Overall, tobacco use is down among teenagers across the country, according to the 2017 National Youth Tobacco Survey, which was released by the federal government in June.

Fewer than 3 million high school students used any tobacco product in 2017 compared with nearly 3.7 million in 2011, the survey said. Some 670,000 middle-school students used a tobacco product in 2017 compared with 870,000 in 2011.

E-cigarettes are the most commonly used tobacco product among middle- and high-school students, said the survey. About 2.1 million students said they used electronic cigarettes, compared with 1.4 million who smoked traditional cigarettes. Of those students who used tobacco, many reported also using e-cigarettes.

An 18-year-old sophomore at Clark University in Worcester told the Globe she has no trouble buying a four-pack of JUUL pods containing nicotine for about $16 at a gas station near campus, even though Worcester has set the legal age at 21.

She said JUUL e-cigarettes are addictive but better than the ones she used to smoke.

“I would rather have a JUUL and use it occasionally than smoke cigarettes at the rate I used to,” said the student, who asked not to be identified. “There’s a super-high nicotine content in JUUL pods, but it’s not all the tar and the disgusting fillers that are in cigarettes.”

Dr. Michael B. Siegel, a professor and tobacco researcher at the Boston University School of Public Health, said he supports enforcing laws against youth vaping but worries that a potential ban on flavored e-cigarettes could imperil millions of adult former smokers who have relied on them to quit. Without flavors, e-cigarettes will taste like tobacco.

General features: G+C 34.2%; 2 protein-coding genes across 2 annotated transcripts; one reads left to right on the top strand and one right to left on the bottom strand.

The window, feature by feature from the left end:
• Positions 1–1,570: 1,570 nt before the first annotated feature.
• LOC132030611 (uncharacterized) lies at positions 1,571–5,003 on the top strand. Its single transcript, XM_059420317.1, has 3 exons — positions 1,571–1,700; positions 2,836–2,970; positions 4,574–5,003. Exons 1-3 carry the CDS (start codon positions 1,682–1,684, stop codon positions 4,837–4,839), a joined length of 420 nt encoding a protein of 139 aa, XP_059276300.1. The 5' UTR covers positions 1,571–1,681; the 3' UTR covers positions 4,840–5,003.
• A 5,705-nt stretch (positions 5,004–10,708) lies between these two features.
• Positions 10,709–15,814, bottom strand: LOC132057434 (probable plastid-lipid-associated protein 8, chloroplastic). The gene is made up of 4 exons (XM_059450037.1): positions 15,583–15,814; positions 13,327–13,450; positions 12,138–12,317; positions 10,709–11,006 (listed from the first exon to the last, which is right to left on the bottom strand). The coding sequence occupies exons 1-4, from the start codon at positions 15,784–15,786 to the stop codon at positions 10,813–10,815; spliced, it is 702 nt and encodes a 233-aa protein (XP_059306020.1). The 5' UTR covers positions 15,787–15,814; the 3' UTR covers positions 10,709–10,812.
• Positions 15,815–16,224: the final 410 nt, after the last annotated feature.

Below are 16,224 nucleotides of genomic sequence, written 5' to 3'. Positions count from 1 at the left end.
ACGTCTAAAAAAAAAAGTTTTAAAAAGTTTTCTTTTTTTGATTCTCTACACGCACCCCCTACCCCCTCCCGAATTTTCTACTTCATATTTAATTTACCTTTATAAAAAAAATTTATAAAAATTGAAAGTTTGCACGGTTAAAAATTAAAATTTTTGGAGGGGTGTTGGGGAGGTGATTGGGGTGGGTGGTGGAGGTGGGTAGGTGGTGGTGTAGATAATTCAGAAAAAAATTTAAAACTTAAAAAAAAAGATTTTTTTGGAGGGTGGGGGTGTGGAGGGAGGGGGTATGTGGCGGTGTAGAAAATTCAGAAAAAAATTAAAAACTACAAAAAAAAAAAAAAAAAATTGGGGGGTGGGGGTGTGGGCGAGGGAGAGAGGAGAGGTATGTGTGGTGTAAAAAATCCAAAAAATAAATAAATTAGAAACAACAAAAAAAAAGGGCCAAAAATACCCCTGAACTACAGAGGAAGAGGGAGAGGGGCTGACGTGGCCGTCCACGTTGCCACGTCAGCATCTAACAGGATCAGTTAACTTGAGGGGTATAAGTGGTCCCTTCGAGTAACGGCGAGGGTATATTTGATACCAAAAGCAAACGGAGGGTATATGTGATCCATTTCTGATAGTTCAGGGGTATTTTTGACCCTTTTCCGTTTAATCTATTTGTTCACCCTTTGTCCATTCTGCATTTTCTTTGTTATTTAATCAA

“It’s going to be a constant reminder every time they vape about how much they enjoy that tobacco,” Siegel said. “The most likely thing that will happen is they’ll revert back to smoking.” And smoking is deadly, while vaping, although addictive, “isn’t killing anyone,” he said.

While the FDA crackdown focused on retail sales, the agency said it was also taking a hard look at manufacturers’ Internet stores. The websites of all the manufacturers ask users if they are 21 or older. But the FDA is looking at whether websites are being used to make straw purchases of devices that are then resold to minors.

“If young adults go online and buy 100 units of a product to sell to teens, that activity ought to be easy for a product manufacturer to identify,” Gottlieb said.

Clarification: This story was updated on Sept. 14 to include a statement from Altria Group, the maker of MarkTen e-cigarettes. The Globe had not received the statement in time for the Sept. 13 print edition.

Globe correspondent Morgan Hughes contributed to this report. Jonathan Saltzman can be reached at jsaltzman
@globe.com
. Felice J. Freyer can be reached at felice.freyer@globe.com.